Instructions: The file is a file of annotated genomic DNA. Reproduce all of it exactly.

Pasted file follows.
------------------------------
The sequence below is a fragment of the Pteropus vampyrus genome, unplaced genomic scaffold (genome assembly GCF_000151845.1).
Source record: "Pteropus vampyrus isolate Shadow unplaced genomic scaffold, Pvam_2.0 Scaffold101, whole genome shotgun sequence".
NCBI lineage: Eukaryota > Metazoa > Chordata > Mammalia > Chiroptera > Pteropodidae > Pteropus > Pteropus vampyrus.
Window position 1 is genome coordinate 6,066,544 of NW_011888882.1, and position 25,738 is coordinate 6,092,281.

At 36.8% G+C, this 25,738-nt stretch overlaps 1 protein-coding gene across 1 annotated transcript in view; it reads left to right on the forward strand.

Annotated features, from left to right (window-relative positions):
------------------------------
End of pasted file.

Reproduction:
The sequence below is a fragment of the Pteropus vampyrus genome, unplaced genomic scaffold (genome assembly GCF_000151845.1).
Source record: "Pteropus vampyrus isolate Shadow unplaced genomic scaffold, Pvam_2.0 Scaffold101, whole genome shotgun sequence".
NCBI lineage: Eukaryota > Metazoa > Chordata > Mammalia > Chiroptera > Pteropodidae > Pteropus > Pteropus vampyrus.
Window position 1 is genome coordinate 6,066,544 of NW_011888882.1, and position 25,738 is coordinate 6,092,281.

At 36.8% G+C, this 25,738-nt stretch overlaps 1 protein-coding gene across 1 annotated transcript in view; it reads left to right on the forward strand.

Annotated features, from left to right (window-relative positions):